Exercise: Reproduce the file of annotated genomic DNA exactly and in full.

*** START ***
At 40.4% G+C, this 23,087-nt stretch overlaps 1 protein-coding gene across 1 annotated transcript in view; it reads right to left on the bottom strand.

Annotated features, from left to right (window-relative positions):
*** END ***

At 40.4% G+C, this 23,087-nt stretch overlaps 1 protein-coding gene across 1 annotated transcript in view; it reads right to left on the bottom strand.

Annotated features, from left to right (window-relative positions):